There are times, let’s just say, when this parenting thing is hard. Very hard.
Then there are times, let’s just say, when this parenting thing is cool. Very cool.
This post is about one of the cool times. It’s about a five-year-old who did something so cool (at least to me) that I’m not even sure he understands just how cool of a thing he did.
Aidan has always been fascinated by cemeteries — not really sure why. He just has. Knowing that his Uncle Tim and his Papa O are in a cemetery has no doubt given him a better understanding of the entire death ‘process.’ And, as far as I’m concerned, that’s a good thing.
He came with me to the cemetery on my father’s anniversary. It was freezing cold, so he stayed in the car while I went out and said a quick prayer. I didn’t want to bring him, but he asked some great questions and it was a way for us to connect. So I’m glad I did.
One of the things he asked was who else I knew in the cemetery. I told him I knew a lot of people. He pressed for more information. I told him that the next time we were over at Mimi’s house and it was warm enough, that I’d take him back up and walk through with him and point out the families that I did know.
Sunday, we were over in that area and as we were driving away, he said, “Dad, is it warm enough for the cemetery today?”
Not really wanting to go at that moment, I said, “It’s not that warm, buddy. Why don’t we go another day?”
“But, Dad,” he said, “I want to go now.”
And here’s where he got me.
“I want to meet all the people you know.”
So, to the cemetery we went.
We spent an hour there. He knows my dad and brother’s stones. But I showed him my grandparents’ stone. I showed him the resting spot of a childhood friend who died at age 20. I showed him stones that were ready for the people who haven’t died yet, including my aunt and uncle.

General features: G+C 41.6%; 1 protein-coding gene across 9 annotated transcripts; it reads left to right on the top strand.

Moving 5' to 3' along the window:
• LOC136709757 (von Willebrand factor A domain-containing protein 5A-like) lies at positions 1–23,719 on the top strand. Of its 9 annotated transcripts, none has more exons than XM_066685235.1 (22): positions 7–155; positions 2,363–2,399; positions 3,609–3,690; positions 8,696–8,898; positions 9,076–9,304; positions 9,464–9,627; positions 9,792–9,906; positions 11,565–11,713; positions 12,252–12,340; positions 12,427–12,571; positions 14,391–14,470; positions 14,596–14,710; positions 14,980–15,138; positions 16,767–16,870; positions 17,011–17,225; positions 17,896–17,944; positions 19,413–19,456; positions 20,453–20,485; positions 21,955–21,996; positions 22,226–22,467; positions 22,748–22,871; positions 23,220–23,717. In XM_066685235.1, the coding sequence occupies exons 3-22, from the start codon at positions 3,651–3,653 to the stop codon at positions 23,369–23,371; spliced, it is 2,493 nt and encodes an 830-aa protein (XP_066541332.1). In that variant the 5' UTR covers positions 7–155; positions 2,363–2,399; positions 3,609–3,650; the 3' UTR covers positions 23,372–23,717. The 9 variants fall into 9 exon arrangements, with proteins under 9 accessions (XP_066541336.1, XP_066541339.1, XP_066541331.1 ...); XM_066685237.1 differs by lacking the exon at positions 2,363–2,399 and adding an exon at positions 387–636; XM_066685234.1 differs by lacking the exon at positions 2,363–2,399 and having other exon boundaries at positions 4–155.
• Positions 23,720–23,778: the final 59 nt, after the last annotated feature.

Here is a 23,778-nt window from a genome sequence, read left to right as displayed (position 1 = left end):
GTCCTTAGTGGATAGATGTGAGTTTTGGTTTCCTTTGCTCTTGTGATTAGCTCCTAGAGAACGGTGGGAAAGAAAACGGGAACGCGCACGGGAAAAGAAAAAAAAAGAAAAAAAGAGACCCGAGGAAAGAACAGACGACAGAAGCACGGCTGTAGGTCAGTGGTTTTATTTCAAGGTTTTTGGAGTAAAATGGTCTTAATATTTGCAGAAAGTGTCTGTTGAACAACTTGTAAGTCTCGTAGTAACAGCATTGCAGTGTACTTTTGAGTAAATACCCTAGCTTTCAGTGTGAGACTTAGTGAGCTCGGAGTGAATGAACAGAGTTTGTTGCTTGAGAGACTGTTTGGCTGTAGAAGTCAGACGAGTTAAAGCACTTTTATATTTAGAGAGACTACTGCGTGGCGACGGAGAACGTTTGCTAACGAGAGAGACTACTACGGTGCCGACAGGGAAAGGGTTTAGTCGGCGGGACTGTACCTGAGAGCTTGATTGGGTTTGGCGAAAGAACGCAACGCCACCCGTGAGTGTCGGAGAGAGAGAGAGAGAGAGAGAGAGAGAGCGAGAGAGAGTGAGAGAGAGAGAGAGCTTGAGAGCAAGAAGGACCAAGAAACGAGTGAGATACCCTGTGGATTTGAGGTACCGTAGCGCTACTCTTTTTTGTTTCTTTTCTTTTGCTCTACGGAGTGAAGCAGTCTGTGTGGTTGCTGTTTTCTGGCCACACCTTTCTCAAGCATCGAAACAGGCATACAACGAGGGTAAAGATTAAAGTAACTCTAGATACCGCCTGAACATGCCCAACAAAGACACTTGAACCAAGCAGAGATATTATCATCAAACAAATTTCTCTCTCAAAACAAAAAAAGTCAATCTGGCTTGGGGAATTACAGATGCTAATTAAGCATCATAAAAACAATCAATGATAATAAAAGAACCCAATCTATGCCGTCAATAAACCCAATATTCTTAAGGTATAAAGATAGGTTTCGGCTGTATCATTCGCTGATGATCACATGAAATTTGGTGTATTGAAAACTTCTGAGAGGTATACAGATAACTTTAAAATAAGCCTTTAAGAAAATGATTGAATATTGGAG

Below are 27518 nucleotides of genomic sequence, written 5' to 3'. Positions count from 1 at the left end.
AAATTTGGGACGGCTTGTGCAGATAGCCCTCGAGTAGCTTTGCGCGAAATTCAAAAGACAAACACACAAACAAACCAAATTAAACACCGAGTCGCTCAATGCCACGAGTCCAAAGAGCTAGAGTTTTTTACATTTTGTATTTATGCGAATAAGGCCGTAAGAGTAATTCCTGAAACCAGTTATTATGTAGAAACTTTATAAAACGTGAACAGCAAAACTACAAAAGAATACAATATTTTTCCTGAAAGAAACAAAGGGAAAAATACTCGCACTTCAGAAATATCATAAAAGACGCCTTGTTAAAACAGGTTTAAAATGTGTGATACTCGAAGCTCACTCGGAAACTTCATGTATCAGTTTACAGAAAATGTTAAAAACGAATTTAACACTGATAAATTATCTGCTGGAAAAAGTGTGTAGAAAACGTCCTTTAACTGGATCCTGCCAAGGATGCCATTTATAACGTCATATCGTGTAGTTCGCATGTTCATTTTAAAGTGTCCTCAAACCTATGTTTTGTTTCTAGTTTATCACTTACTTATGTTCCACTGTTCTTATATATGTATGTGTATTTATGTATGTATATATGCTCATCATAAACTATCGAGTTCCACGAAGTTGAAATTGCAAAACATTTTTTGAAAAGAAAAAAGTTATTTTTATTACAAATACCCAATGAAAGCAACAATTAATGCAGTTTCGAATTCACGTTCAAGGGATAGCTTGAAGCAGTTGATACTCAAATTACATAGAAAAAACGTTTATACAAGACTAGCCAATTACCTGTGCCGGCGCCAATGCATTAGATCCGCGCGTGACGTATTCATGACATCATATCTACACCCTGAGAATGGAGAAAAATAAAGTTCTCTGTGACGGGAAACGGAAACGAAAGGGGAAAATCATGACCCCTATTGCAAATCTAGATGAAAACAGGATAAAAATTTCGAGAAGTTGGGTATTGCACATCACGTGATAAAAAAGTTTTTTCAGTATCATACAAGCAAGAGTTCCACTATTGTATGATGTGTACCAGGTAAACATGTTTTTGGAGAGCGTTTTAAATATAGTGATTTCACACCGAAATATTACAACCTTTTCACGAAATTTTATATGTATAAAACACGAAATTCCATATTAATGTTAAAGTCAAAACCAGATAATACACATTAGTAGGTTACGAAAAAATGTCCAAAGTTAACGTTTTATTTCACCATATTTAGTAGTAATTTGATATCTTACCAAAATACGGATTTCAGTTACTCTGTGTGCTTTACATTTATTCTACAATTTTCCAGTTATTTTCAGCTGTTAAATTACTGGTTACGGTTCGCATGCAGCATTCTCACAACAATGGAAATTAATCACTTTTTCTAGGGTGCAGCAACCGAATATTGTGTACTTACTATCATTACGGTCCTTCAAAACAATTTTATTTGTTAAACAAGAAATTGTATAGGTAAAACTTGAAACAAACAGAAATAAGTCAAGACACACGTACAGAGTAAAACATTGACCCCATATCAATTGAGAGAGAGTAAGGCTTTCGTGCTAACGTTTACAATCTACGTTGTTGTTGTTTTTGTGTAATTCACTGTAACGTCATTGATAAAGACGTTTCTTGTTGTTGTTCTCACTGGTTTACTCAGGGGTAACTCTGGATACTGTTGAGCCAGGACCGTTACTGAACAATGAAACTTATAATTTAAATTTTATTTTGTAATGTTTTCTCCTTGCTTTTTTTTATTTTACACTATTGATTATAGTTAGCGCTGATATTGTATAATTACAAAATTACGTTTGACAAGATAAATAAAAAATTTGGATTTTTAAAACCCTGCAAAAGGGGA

I showed him stones of neighborhood families that I’ve known for more than 30 years.
And then he showed me something. He showed me how much he understands. He showed me how much he gets it. He showed me how much he understands this stuff — even at age five.
Well, even though it was the last day of February, there were still quite a few Christmas baskets out adorning a number of graves. Because of the wind, many had blown over or been blown away from the stones.
Aidan went around the cemetery and fixed more than 50 of these baskets. He made it his mission to make sure each basket was placed properly — and with respect — in front of its respective grave.
I couldn’t believe it as he went from stone to stone, row to row — literally spending 30 minutes fixing these baskets.
I was completely touched watching him do this with such interest and — more importantly — such care and respect.
“Aidan,” I asked, “why do you think people put these baskets here?”
“To remember their friends?”, he asked.
It was good enough for me.
So later in the day when he was running like mad all over the house and pushing his sister around and testing our patience with every word out of his mouth, it was hard to believe that he was the same kid who did something so respectful, so special and so appropriate just a few hours ago.
But, he was. And during that moment in the cemetery, I was, well, incredibly proud.